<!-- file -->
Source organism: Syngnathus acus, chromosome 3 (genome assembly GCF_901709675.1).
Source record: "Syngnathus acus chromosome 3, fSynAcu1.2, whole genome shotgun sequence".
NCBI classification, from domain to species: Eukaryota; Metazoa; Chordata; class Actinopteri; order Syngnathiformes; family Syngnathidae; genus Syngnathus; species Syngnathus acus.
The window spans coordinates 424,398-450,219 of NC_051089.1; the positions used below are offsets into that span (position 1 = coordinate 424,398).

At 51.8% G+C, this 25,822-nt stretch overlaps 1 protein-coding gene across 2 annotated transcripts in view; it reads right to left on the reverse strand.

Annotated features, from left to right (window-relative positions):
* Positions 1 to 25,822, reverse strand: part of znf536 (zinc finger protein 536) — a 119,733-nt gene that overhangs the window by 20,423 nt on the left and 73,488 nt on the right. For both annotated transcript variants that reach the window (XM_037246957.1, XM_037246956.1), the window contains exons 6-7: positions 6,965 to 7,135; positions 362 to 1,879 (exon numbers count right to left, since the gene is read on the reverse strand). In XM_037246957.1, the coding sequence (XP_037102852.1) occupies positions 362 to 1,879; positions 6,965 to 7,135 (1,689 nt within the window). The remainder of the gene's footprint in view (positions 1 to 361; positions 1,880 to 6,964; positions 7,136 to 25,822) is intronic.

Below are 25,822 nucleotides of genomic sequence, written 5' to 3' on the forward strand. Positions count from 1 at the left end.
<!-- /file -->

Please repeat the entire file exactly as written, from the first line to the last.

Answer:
Source organism: Syngnathus acus, chromosome 3 (genome assembly GCF_901709675.1).
Source record: "Syngnathus acus chromosome 3, fSynAcu1.2, whole genome shotgun sequence".
NCBI classification, from domain to species: Eukaryota; Metazoa; Chordata; class Actinopteri; order Syngnathiformes; family Syngnathidae; genus Syngnathus; species Syngnathus acus.
The window spans coordinates 424,398-450,219 of NC_051089.1; the positions used below are offsets into that span (position 1 = coordinate 424,398).

At 51.8% G+C, this 25,822-nt stretch overlaps 1 protein-coding gene across 2 annotated transcripts in view; it reads right to left on the reverse strand.

Annotated features, from left to right (window-relative positions):
* Positions 1 to 25,822, reverse strand: part of znf536 (zinc finger protein 536) — a 119,733-nt gene that overhangs the window by 20,423 nt on the left and 73,488 nt on the right. For both annotated transcript variants that reach the window (XM_037246957.1, XM_037246956.1), the window contains exons 6-7: positions 6,965 to 7,135; positions 362 to 1,879 (exon numbers count right to left, since the gene is read on the reverse strand). In XM_037246957.1, the coding sequence (XP_037102852.1) occupies positions 362 to 1,879; positions 6,965 to 7,135 (1,689 nt within the window). The remainder of the gene's footprint in view (positions 1 to 361; positions 1,880 to 6,964; positions 7,136 to 25,822) is intronic.

Below are 25,822 nucleotides of genomic sequence, written 5' to 3' on the forward strand. Positions count from 1 at the left end.